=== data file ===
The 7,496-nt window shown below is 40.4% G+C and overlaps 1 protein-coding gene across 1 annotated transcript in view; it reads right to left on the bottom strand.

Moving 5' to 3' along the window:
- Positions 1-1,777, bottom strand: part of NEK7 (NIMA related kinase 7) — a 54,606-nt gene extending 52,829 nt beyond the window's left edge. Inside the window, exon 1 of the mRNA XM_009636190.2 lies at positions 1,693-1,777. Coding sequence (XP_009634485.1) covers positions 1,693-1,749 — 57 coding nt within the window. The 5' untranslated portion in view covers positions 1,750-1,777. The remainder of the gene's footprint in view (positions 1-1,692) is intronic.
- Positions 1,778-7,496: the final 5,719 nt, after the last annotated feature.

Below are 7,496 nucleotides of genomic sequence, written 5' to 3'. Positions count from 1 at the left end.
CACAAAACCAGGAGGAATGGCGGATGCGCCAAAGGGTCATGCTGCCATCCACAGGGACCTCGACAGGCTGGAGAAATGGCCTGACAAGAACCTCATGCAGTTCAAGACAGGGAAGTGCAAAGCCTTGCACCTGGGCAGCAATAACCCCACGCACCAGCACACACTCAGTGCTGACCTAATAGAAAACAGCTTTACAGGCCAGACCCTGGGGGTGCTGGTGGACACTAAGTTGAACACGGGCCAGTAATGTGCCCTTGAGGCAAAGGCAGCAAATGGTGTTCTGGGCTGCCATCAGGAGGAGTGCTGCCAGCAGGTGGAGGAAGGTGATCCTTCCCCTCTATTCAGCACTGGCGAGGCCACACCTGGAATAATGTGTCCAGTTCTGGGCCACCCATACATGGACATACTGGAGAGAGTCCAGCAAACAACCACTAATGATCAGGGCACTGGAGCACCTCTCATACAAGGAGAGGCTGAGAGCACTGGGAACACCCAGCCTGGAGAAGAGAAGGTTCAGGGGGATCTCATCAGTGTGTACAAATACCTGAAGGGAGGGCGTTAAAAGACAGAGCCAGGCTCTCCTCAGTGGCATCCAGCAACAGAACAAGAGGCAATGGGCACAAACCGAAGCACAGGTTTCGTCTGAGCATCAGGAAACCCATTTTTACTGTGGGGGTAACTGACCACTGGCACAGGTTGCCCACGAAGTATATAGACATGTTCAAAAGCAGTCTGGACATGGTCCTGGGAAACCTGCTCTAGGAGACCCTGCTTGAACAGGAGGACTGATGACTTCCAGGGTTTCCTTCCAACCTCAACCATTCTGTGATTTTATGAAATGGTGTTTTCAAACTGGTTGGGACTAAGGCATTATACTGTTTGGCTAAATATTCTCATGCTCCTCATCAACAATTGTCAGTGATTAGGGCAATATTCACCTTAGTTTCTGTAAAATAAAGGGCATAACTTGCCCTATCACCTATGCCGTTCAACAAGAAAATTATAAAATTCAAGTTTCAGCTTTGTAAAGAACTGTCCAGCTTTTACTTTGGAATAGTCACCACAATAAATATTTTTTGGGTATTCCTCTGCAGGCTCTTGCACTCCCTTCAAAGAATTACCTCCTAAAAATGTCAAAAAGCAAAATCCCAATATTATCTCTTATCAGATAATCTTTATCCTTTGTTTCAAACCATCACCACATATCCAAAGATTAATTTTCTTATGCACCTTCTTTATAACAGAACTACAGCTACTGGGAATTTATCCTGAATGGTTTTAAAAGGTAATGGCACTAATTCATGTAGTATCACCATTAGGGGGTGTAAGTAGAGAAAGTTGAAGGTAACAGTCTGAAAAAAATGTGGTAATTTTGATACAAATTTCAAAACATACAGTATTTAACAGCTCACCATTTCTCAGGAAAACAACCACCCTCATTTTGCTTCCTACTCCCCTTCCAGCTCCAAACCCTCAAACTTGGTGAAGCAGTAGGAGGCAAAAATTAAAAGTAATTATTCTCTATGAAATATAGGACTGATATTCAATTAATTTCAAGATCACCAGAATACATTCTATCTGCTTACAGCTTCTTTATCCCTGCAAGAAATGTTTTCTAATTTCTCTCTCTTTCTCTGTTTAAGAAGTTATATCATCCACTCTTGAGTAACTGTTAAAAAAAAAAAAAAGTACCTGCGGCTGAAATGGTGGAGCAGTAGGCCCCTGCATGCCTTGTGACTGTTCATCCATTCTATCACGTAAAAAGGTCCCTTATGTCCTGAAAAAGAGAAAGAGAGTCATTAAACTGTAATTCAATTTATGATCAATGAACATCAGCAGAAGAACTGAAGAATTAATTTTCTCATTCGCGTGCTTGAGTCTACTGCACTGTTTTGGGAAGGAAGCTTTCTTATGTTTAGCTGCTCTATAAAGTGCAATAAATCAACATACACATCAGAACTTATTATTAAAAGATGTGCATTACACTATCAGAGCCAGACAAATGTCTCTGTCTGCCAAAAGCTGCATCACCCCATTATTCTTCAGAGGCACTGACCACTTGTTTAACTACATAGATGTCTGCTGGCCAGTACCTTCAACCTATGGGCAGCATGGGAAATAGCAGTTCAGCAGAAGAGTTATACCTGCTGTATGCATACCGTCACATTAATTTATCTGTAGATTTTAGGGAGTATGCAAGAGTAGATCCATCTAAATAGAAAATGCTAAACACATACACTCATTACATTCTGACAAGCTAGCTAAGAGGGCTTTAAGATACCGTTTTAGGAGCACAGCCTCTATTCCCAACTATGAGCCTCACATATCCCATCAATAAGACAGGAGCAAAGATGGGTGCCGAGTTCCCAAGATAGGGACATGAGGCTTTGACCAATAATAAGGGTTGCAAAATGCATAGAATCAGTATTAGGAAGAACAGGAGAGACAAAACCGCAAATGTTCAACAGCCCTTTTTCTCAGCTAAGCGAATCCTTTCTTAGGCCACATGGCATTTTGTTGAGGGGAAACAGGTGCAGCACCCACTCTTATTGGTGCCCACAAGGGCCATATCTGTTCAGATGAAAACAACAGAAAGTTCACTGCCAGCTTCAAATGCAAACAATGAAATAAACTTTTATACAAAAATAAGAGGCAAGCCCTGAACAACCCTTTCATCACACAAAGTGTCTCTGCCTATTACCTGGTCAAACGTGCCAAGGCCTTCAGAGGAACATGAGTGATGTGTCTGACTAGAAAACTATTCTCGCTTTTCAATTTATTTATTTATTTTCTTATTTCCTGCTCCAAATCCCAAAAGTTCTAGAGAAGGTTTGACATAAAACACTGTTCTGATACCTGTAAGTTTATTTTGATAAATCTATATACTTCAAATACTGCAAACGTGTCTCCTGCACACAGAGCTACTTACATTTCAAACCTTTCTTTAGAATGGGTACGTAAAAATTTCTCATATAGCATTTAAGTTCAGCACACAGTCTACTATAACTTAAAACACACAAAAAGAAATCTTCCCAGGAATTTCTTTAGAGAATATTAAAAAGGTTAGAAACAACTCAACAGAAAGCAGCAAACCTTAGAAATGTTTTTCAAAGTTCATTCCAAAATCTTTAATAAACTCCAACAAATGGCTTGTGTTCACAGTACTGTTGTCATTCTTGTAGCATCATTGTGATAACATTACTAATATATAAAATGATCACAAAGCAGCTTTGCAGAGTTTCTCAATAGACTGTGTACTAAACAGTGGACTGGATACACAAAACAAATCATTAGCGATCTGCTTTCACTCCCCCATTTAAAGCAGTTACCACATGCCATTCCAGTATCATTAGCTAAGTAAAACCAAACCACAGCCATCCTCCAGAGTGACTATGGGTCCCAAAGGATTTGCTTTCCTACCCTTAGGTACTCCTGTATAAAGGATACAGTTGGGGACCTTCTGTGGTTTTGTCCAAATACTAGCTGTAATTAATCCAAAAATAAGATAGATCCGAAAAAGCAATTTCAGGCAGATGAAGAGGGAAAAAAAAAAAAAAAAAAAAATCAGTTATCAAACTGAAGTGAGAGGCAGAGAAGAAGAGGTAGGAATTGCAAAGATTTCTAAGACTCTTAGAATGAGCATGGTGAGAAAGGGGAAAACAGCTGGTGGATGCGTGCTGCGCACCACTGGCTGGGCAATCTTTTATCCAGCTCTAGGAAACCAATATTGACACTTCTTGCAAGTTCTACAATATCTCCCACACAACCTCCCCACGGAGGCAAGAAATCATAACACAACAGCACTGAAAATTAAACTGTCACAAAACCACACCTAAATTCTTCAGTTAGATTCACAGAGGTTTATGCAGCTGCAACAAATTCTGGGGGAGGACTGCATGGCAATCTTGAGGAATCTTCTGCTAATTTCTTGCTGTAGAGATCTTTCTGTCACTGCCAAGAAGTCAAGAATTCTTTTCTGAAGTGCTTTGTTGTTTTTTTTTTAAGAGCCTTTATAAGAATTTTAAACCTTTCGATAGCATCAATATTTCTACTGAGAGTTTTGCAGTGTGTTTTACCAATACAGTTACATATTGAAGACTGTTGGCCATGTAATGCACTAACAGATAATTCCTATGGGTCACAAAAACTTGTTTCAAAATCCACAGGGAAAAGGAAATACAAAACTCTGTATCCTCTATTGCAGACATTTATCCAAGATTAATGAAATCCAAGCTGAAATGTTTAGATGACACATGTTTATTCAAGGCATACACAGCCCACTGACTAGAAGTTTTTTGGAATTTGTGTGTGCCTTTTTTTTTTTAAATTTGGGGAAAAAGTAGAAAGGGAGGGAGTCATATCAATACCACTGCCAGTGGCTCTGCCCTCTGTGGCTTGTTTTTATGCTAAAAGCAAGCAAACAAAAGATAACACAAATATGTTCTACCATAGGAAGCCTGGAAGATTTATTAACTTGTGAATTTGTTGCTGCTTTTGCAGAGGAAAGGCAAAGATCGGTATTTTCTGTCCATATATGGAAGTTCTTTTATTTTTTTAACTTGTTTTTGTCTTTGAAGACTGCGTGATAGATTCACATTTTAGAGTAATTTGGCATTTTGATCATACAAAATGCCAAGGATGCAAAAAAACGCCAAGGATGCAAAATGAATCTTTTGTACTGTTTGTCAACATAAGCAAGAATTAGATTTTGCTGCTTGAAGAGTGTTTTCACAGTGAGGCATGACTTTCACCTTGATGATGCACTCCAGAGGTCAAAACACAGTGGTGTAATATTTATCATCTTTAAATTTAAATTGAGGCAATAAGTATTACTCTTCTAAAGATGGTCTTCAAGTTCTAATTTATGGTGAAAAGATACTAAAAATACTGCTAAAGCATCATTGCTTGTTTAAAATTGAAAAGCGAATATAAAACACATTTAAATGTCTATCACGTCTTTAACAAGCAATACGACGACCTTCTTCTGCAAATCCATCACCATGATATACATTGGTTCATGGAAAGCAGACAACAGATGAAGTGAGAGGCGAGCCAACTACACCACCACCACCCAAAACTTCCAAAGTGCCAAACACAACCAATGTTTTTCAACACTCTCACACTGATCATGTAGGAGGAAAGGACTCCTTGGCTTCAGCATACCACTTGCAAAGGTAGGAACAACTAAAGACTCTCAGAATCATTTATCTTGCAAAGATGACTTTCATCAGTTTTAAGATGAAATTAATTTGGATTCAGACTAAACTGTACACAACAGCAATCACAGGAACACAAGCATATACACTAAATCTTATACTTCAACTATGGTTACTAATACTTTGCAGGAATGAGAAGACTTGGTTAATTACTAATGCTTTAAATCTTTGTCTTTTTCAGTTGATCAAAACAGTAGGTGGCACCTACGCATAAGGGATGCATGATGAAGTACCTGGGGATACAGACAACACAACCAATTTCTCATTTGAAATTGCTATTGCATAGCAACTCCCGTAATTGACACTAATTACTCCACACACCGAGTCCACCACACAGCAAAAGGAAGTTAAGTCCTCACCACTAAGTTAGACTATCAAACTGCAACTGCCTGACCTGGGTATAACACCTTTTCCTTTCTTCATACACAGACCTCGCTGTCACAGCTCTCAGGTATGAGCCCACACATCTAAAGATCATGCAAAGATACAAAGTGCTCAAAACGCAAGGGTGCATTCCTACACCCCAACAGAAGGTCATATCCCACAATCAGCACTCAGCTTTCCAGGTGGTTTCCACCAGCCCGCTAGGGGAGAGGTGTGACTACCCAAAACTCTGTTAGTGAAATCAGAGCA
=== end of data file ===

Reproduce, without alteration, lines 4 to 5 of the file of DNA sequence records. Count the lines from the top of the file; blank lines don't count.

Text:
- Positions 1,778-7,496: the final 5,719 nt, after the last annotated feature.

Below are 7,496 nucleotides of genomic sequence, written 5' to 3'. Positions count from 1 at the left end.